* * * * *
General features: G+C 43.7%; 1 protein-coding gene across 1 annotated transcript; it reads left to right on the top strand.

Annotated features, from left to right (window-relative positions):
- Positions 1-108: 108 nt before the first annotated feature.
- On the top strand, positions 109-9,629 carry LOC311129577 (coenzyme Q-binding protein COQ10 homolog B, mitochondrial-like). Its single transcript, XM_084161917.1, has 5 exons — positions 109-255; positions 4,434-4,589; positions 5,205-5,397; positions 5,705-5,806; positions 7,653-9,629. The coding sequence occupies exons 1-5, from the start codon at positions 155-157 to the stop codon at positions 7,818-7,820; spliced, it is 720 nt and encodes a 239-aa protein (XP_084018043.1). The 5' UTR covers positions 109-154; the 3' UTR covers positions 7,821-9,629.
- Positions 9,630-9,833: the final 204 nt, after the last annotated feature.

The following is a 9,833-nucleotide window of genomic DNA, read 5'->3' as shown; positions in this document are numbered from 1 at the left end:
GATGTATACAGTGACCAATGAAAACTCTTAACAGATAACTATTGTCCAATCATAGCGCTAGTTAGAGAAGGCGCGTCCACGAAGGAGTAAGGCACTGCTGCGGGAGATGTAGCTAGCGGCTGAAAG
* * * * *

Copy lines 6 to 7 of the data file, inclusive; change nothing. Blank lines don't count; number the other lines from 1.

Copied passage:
The following is a 9,833-nucleotide window of genomic DNA, read 5'->3' as shown; positions in this document are numbered from 1 at the left end:
GATGTATACAGTGACCAATGAAAACTCTTAACAGATAACTATTGTCCAATCATAGCGCTAGTTAGAGAAGGCGCGTCCACGAAGGAGTAAGGCACTGCTGCGGGAGATGTAGCTAGCGGCTGAAAG